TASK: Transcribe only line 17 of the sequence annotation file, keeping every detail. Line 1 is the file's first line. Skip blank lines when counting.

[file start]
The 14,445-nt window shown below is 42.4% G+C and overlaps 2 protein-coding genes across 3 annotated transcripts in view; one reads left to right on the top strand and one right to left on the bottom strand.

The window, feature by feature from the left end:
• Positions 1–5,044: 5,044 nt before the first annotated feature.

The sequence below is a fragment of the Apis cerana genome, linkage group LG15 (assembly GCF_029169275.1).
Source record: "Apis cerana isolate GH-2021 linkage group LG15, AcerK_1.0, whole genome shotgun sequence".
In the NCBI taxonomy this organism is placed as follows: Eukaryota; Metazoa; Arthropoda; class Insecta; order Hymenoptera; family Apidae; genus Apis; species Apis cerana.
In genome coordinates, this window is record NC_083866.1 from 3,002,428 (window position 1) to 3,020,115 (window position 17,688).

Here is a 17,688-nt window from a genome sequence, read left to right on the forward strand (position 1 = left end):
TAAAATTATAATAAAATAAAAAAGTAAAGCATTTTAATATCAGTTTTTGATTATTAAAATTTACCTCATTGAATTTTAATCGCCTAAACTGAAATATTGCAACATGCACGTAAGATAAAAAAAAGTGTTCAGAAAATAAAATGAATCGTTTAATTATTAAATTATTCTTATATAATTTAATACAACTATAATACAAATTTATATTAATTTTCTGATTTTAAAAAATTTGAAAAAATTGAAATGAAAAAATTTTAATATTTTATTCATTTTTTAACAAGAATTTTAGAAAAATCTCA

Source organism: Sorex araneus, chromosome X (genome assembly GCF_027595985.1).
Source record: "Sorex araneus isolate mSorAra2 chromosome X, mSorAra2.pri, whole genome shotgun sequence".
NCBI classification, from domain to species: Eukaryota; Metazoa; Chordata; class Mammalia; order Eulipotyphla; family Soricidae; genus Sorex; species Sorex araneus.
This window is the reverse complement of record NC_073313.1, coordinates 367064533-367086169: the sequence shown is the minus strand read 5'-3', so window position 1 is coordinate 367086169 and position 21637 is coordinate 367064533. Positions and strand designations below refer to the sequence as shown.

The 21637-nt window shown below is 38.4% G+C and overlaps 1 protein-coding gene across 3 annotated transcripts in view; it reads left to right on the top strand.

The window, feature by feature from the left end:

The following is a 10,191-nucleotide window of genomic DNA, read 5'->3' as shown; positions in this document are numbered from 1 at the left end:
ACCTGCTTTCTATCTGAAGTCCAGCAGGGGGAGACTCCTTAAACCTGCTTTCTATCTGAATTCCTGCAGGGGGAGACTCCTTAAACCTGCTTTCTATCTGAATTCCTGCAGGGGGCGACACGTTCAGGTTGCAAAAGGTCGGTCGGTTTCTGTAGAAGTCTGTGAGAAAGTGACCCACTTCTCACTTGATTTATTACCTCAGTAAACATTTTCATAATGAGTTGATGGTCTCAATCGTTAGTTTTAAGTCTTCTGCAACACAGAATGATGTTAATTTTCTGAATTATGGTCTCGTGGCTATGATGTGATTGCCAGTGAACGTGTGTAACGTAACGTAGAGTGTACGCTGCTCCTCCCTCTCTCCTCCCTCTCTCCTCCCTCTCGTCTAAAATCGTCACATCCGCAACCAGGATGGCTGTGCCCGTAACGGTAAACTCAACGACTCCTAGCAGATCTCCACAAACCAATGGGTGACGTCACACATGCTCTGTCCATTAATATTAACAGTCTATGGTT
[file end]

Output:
ACCTGCTTTCTATCTGAAGTCCAGCAGGGGGAGACTCCTTAAACCTGCTTTCTATCTGAATTCCTGCAGGGGGAGACTCCTTAAACCTGCTTTCTATCTGAATTCCTGCAGGGGGCGACACGTTCAGGTTGCAAAAGGTCGGTCGGTTTCTGTAGAAGTCTGTGAGAAAGTGACCCACTTCTCACTTGATTTATTACCTCAGTAAACATTTTCATAATGAGTTGATGGTCTCAATCGTTAGTTTTAAGTCTTCTGCAACACAGAATGATGTTAATTTTCTGAATTATGGTCTCGTGGCTATGATGTGATTGCCAGTGAACGTGTGTAACGTAACGTAGAGTGTACGCTGCTCCTCCCTCTCTCCTCCCTCTCTCCTCCCTCTCGTCTAAAATCGTCACATCCGCAACCAGGATGGCTGTGCCCGTAACGGTAAACTCAACGACTCCTAGCAGATCTCCACAAACCAATGGGTGACGTCACACATGCTCTGTCCATTAATATTAACAGTCTATGGTT